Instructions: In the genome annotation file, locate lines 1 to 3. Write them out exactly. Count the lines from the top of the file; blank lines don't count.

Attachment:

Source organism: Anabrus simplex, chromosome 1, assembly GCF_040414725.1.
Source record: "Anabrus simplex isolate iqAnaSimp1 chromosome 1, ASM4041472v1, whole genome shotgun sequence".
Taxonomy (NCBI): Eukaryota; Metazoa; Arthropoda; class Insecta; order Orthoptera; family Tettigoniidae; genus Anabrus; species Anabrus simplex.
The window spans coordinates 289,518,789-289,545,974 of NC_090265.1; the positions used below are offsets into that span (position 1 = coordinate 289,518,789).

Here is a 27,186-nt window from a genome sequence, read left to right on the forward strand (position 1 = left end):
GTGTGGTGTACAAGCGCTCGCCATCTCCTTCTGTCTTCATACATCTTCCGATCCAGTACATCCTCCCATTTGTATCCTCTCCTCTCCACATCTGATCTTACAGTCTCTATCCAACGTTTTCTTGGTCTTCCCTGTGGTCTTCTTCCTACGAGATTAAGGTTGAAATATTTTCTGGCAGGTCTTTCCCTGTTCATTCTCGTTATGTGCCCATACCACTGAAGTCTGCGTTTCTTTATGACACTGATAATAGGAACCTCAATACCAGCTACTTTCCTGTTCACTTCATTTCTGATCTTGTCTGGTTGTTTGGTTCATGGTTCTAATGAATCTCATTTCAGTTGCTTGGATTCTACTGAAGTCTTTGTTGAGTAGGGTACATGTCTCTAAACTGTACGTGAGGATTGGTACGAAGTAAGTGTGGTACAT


Source organism: Anabrus simplex, chromosome 1, assembly GCF_040414725.1.
Source record: "Anabrus simplex isolate iqAnaSimp1 chromosome 1, ASM4041472v1, whole genome shotgun sequence".
Taxonomy (NCBI): Eukaryota; Metazoa; Arthropoda; class Insecta; order Orthoptera; family Tettigoniidae; genus Anabrus; species Anabrus simplex.